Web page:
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I expect to get some flak for this, but I can't find the answer anywhere. It seems like it should be so obvious. Sometimes, when I type a bad command in a bash terminal, the cursor just jumps down to the next line without any error or anything. I can't tell what I did wrong. It's like I'm stuck in the program. Reenactment:

$ tidy

Me: "Oops! That's not what I meant to type..."


Me: "That didn't work..."


I know I screwed up but how do I get back to the prompt without closing the terminal?

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Related: What causes various signals to be sent? –  Gilles Aug 16 '12 at 23:23

4 Answers 4

up vote 10 down vote accepted

You can always try the obvious things like ^C, ^D (eof), Escape etc., but if all fails I usually end up suspending the command with ^Z (Control-Z) which puts me back into the shell.

I then do a ps command and note the PID (process id) of the command and then issue a kill thePID (kill -9 thePID if the former didn't work) command to terminate the application.

Note that this is not a tidy (no pun intended) way to terminate the application/command and you run the risk of perhaps no saving some data etc.

An example (I'd have used tidy but I don't have it installed):

$ gnuplot

    G N U P L O T
    Version 4.2 patchlevel 6 
    Send bug reports and suggestions to <http://sourceforge.net/projects/gnuplot>

Terminal type set to 'wxt'
gnuplot>               #####  typed ^Z here
[1]+  Stopped                 gnuplot
$ ps
  PID TTY          TIME CMD
 1681 pts/1    00:00:00 tcsh
 1690 pts/1    00:00:00 bash
 1708 pts/1    00:00:00 gnuplot
 1709 pts/1    00:00:00 ps

$ kill 1708            ###### didn't kill the command as ps shows

$ ps
  PID TTY          TIME CMD
 1681 pts/1    00:00:00 tcsh
 1690 pts/1    00:00:00 bash
 1708 pts/1    00:00:00 gnuplot
 1710 pts/1    00:00:00 ps
$ kill -9 1708           ### -9 did the trick
[1]+  Killed                  gnuplot

$ ps
  PID TTY          TIME CMD
 1681 pts/1    00:00:00 tcsh
 1690 pts/1    00:00:00 bash
 1711 pts/1    00:00:00 ps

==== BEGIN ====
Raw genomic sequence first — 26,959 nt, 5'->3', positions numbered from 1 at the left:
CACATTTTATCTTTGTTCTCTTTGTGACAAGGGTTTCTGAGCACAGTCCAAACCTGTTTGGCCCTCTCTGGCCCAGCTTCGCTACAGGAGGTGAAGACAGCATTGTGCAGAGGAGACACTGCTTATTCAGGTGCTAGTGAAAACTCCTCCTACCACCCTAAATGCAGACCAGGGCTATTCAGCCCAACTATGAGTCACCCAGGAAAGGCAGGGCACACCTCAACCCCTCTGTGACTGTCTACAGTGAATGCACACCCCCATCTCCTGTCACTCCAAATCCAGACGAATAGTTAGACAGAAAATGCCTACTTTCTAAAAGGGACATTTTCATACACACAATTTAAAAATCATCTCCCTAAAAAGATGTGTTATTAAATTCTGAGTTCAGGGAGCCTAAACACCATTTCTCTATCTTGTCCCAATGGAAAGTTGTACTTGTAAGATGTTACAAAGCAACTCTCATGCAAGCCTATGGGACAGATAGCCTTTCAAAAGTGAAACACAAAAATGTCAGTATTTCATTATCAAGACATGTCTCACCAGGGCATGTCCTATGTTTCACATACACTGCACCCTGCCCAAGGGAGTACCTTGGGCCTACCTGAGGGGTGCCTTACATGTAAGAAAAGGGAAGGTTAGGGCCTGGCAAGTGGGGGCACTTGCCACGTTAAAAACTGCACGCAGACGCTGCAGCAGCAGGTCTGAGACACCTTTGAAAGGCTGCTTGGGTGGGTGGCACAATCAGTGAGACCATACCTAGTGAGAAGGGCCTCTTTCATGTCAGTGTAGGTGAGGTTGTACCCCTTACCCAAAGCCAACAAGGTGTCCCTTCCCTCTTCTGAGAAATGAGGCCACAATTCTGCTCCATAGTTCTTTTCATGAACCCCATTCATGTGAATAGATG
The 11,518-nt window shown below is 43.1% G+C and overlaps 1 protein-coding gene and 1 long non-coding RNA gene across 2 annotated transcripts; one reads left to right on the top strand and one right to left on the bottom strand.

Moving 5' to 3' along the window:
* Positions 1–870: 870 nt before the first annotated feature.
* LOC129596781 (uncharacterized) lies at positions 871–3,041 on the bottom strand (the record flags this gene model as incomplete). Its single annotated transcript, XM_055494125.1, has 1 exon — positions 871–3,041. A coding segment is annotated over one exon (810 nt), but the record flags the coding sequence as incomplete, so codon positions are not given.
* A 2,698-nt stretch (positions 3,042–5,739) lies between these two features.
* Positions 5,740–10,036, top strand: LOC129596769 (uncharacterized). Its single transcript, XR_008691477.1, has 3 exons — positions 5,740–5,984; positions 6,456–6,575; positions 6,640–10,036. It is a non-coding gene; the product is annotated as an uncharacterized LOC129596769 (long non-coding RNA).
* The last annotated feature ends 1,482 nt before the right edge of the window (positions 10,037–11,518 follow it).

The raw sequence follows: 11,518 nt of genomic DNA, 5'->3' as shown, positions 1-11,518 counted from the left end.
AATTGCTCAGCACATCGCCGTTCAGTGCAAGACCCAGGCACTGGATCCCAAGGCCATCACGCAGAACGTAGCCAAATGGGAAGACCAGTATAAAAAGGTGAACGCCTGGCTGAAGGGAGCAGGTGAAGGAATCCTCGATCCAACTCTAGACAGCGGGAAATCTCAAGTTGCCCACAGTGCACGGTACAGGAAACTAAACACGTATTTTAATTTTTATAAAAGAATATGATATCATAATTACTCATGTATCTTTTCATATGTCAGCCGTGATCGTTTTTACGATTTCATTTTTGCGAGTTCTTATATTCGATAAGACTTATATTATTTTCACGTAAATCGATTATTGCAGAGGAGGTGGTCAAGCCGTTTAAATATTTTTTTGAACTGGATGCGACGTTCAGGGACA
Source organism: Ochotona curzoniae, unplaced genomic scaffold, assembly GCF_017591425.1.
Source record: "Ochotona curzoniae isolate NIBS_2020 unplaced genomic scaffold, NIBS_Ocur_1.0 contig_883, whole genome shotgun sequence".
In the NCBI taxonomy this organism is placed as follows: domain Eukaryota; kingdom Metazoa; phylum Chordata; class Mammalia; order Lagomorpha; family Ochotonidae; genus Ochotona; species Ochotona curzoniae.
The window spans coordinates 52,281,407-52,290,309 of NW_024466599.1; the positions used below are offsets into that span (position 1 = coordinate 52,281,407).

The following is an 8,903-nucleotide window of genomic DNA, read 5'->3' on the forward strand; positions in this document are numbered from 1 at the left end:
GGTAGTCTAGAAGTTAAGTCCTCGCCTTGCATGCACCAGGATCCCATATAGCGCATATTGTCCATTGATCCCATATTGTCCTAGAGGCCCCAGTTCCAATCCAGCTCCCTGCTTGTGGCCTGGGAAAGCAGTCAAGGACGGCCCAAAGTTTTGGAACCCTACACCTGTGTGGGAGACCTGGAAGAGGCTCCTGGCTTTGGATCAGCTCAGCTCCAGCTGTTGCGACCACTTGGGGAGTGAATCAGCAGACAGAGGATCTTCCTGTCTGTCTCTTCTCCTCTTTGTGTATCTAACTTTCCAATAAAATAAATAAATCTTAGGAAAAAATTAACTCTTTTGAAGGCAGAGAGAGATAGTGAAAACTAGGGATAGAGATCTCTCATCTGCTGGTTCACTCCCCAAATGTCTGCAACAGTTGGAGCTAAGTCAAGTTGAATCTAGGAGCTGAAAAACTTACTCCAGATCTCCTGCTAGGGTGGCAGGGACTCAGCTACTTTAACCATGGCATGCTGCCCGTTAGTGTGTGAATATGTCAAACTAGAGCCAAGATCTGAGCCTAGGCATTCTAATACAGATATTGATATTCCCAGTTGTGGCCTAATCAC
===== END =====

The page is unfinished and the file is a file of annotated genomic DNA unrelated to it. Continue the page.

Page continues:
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That's it!! ^Z to the rescue. Thank you so much. –  Koveras Aug 16 '12 at 17:38
@davidkennedy85 Happy to help ... I was just cobbling together an example to post –  Levon Aug 16 '12 at 17:39
^\ (ctrl-backslash, SIGQUIT) works in some stubborn utilities that don't respond to ^C. –  mrb Aug 16 '12 at 19:11
Shh! Don't tell people about the ^\ or they'll start SIG_IGN'ing that too, then what will we do? –  Alan Curry Aug 16 '12 at 19:55
I'd recommend ^Z, then kill %% to kill the job nicely, then kill -9 %% to kill it harshly if necessary. And using %% instead of using ps to find a pid is much easier. –  godlygeek Nov 5 '14 at 19:12

Try pressing Ctrl-D or Ctrl-C. If it fails, kill the process .

Trying with the tidy command you mentioned, Ctrl-D works.

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CTRL+D ==  exit shell command


CTRL+C == terminate the current process, Of course may be the given software handle it and CTRL+C doens't work

Of course , They produce a kernel signal if you want to know more, read :

man 7 signal
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Ctrl+D is end-of-file, not directly exit. –  Gilles Aug 16 '12 at 23:22

Another solution (not mentioned already) is to send the SIGQUIT signal using ctrl+\

It is stronger than a ctrl+c

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+1 but please don't give shortcuts using specific keyboard layouts. They are not dependent on the layout so you can just use the symbol printed by a given keyboard combination. –  terdon Nov 5 '14 at 19:34

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